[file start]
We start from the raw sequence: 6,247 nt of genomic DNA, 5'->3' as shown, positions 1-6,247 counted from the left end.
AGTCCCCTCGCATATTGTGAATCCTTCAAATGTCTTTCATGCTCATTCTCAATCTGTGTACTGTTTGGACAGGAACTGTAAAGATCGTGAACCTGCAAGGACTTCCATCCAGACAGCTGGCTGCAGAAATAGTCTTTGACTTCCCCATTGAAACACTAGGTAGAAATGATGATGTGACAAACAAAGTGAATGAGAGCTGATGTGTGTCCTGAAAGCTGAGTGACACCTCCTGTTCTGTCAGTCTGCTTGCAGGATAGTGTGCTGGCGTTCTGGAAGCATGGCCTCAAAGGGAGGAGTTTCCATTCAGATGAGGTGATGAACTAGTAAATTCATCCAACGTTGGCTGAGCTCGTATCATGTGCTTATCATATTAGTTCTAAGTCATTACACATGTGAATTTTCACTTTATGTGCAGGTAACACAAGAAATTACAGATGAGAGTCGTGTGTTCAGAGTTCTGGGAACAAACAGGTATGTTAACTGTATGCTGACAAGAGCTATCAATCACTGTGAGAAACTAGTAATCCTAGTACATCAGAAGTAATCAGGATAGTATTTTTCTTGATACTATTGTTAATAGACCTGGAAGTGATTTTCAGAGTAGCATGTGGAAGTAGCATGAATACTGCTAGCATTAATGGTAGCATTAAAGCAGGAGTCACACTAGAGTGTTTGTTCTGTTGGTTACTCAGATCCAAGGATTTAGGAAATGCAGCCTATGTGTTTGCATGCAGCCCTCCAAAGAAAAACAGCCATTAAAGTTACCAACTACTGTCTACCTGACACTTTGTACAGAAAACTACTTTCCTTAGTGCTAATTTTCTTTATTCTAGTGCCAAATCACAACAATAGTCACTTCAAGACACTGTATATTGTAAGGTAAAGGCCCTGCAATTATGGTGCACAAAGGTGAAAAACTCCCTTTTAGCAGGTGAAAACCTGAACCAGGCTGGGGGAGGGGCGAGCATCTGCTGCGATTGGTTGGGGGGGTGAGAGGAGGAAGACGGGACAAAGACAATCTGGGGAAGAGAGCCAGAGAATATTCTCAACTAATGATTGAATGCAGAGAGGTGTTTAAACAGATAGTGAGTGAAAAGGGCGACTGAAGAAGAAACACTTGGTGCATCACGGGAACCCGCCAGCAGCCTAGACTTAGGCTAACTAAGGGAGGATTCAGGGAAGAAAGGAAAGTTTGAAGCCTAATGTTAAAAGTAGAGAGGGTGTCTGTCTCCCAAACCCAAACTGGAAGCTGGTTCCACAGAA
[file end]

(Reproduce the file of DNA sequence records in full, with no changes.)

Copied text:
We start from the raw sequence: 6,247 nt of genomic DNA, 5'->3' as shown, positions 1-6,247 counted from the left end.
AGTCCCCTCGCATATTGTGAATCCTTCAAATGTCTTTCATGCTCATTCTCAATCTGTGTACTGTTTGGACAGGAACTGTAAAGATCGTGAACCTGCAAGGACTTCCATCCAGACAGCTGGCTGCAGAAATAGTCTTTGACTTCCCCATTGAAACACTAGGTAGAAATGATGATGTGACAAACAAAGTGAATGAGAGCTGATGTGTGTCCTGAAAGCTGAGTGACACCTCCTGTTCTGTCAGTCTGCTTGCAGGATAGTGTGCTGGCGTTCTGGAAGCATGGCCTCAAAGGGAGGAGTTTCCATTCAGATGAGGTGATGAACTAGTAAATTCATCCAACGTTGGCTGAGCTCGTATCATGTGCTTATCATATTAGTTCTAAGTCATTACACATGTGAATTTTCACTTTATGTGCAGGTAACACAAGAAATTACAGATGAGAGTCGTGTGTTCAGAGTTCTGGGAACAAACAGGTATGTTAACTGTATGCTGACAAGAGCTATCAATCACTGTGAGAAACTAGTAATCCTAGTACATCAGAAGTAATCAGGATAGTATTTTTCTTGATACTATTGTTAATAGACCTGGAAGTGATTTTCAGAGTAGCATGTGGAAGTAGCATGAATACTGCTAGCATTAATGGTAGCATTAAAGCAGGAGTCACACTAGAGTGTTTGTTCTGTTGGTTACTCAGATCCAAGGATTTAGGAAATGCAGCCTATGTGTTTGCATGCAGCCCTCCAAAGAAAAACAGCCATTAAAGTTACCAACTACTGTCTACCTGACACTTTGTACAGAAAACTACTTTCCTTAGTGCTAATTTTCTTTATTCTAGTGCCAAATCACAACAATAGTCACTTCAAGACACTGTATATTGTAAGGTAAAGGCCCTGCAATTATGGTGCACAAAGGTGAAAAACTCCCTTTTAGCAGGTGAAAACCTGAACCAGGCTGGGGGAGGGGCGAGCATCTGCTGCGATTGGTTGGGGGGGTGAGAGGAGGAAGACGGGACAAAGACAATCTGGGGAAGAGAGCCAGAGAATATTCTCAACTAATGATTGAATGCAGAGAGGTGTTTAAACAGATAGTGAGTGAAAAGGGCGACTGAAGAAGAAACACTTGGTGCATCACGGGAACCCGCCAGCAGCCTAGACTTAGGCTAACTAAGGGAGGATTCAGGGAAGAAAGGAAAGTTTGAAGCCTAATGTTAAAAGTAGAGAGGGTGTCTGTCTCCCAAACCCAAACTGGAAGCTGGTTCCACAGAA